The mornings are different now than they were just a few short weeks ago. The sun is out, but it's only in the mid-50's as I drive in this morning. The forecast is all sun globes for the week ahead, but nothing tops the mid-70's in that forecast. The weather is nothing but comfortable now in this idyllic pseudo-season; nobody will be complaining about the weather this week.
Melissa says a significant portion of the lavender is still blooming and there are still a few hearty roses worth admiring and smelling. I know the beans are still yielding, but they are slowing. Tomatoes are pretty much done, the last tomatillo has been harvested and the plants are just about ready to pull for the season. It is a ritual we tend to leave until fall is well settled so as not to violate the remnant of our summer. Or, as Karina Borowicz says in her poem, September Tomatoes:
It feels cruel. Something in me isn’t readyI'm torn, like the season. Part of me, if I am honest, is ready for the crisp sharp air of fall and the settling-in activities that come with it. No doubt the shortening daylight registers with something primordially internal I've long-since lost conscious contact with. Part of me, though, is very much not ready to see summer leaving, with its bright and bounty and its sensory excesses.
to let go of summer so easily. To destroy
what I’ve carefully cultivated all these months.
Those pale flowers might still have time to fruit.
The morning paper lists how many minutesConvocation today, the campus stirs in earnest as most of the employees return to kick off the new year. Though the college year technically starts with summer quarter, fall is the real beginning of the school year in most minds. School starts--as it always has done--when the harvest is in, when the stars form certain predictable patterns, when the birds start to migrate.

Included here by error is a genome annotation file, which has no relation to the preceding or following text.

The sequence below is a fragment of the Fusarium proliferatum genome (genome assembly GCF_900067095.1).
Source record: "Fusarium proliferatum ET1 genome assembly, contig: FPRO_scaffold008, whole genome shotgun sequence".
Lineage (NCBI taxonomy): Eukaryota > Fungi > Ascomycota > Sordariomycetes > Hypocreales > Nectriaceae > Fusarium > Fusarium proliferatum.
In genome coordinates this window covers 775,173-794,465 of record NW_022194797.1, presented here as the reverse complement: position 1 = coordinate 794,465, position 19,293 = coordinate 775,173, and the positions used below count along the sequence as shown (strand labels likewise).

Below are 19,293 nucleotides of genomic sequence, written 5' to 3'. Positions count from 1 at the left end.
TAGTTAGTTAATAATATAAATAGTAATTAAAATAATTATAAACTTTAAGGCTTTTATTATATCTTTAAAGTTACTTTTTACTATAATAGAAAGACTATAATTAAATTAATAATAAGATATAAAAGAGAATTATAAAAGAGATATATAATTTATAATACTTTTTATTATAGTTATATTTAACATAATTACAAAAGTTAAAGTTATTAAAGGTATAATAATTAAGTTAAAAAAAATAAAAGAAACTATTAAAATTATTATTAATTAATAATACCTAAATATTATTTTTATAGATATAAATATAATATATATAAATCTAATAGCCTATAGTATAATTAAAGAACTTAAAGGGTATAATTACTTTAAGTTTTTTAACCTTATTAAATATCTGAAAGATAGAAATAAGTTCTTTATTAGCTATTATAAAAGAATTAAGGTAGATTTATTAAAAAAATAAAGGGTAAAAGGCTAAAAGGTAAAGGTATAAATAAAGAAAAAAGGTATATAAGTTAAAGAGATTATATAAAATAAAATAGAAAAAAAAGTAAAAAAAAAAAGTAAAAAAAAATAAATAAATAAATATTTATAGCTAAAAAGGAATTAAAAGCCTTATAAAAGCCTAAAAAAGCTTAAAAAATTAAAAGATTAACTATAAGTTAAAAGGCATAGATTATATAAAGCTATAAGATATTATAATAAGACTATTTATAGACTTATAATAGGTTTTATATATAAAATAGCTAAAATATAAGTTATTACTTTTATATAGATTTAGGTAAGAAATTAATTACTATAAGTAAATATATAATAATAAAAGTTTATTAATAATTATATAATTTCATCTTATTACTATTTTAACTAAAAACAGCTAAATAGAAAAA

the sunlight lasts--fact without a hint
of the three minutes lost since
yesterday. In late September, even
those who do not track the time,
as I do, can be startled by the rapid,
sure decline of days growing
hooded at both ends.
- Summer's Last Tomatoes, by Jacquelyn Malone
We are, after all, still so agrarian in our collective sense of where we are in space and time.
Today's full playlist:
- My Maudlin Career, Camera Obscura
- Pieces of the Sun (Radio Version), Test Your Reflex
- Donald Macgillavry (The Fight With The Blackfeet), Lewis & Clark Soundtrack
- The Story, Brandi Carlile
- On the Other Ocean, David Behrman